Stories this week on the network include:
- A look at the super-merger proposals for three London trusts, which would see the creation of the biggest hospital trust in the country
- Our columnist Dick Vinegar’s warning that US healthcare reforms could lead to an exodus of GPs from the UK
- A piece by Dr Frank Casey, consultant paediatric cardiologist at Clark Clinic in the Royal Belfast hospital for sick children, on the benefits of video conferencing
- Guy Smallman writes about mobile and tablet apps have potential for training and professional development in healthcare
Meanwhile, Denis Campbell reported for the Guardian on research by the King’s Fund, which reveals the stark social class divide in health is widening. It found better-off people are increasingly shunning damaging habits such as smoking and eating badly but poorer people are not. The story says:
The findings have cast doubt on the prospect of the health secretary, Andrew Lansley, fulfilling his pledge to “improve the health of the poorest fastest” in order to reduce glaring health inequalities.
Here’s some other headlines from around the web this week:
- FT [registration]: Hospitals face funding cuts as NHS feels pressure
- Pulse: Nice appraisals process to become more ‘political’ after industry pressure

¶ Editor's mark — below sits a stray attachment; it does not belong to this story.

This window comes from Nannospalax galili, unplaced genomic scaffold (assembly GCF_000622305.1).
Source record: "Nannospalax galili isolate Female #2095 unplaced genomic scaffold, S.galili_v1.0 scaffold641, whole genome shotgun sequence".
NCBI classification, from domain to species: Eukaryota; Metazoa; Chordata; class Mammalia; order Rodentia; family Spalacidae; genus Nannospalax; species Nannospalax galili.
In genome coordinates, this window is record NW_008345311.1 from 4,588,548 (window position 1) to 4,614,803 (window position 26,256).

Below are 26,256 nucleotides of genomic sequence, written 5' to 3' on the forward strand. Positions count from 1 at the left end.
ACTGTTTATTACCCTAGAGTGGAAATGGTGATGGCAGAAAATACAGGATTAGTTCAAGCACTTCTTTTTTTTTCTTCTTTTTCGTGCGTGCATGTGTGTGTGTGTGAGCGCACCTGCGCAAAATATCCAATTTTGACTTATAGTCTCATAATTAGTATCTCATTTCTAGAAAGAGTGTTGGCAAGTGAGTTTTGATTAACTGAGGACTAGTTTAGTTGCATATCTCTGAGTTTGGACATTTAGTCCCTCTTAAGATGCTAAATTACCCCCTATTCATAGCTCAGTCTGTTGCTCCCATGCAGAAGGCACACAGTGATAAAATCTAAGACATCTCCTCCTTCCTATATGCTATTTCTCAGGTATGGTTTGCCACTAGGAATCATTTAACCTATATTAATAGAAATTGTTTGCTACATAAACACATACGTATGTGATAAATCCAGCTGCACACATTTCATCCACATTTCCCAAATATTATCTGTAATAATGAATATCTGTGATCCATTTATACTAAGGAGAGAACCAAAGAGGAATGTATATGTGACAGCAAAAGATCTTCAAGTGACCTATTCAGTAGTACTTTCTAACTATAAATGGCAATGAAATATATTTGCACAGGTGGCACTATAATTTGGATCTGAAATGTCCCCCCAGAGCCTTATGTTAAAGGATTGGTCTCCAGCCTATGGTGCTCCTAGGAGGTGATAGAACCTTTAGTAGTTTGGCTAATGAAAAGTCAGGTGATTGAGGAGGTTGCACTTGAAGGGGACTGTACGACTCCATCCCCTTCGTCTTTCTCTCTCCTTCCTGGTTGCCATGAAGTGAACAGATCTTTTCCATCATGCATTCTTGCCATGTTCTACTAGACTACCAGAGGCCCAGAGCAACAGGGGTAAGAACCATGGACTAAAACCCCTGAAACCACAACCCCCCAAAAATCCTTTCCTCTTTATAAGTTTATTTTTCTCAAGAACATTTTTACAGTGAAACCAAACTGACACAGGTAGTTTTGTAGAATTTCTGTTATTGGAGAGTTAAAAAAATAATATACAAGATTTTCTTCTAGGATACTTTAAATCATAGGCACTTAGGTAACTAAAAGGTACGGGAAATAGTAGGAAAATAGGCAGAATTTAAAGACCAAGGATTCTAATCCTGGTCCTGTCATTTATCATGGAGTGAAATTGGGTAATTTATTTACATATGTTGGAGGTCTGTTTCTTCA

- Independent: Private firm may take over South London Healthcare Trust
- And on his blog, SA Mathieson looked at how many NHS bosses are using Twitter. He writes:
… of the chief executives of the 10 largest NHS acute trusts in England (measured by staff numbers collected by the NHS Information Centre) nine are men, four have knighthoods, but – based on some searching, and happily subject to correction – only one appears to be active on Twitter. The exception that proves the rule is Dr Mark Newbold, chief executive of Birmingham’s Heart of England foundation trust, who has more than 1,300 followers. He also blogs: a post on 10 reasons why his peers should join him on Twitter cites openness, accessibility, learning from others and engagement with communities. On Twitter itself, Dr Newbold often uses his account to answer questions and engage in debate.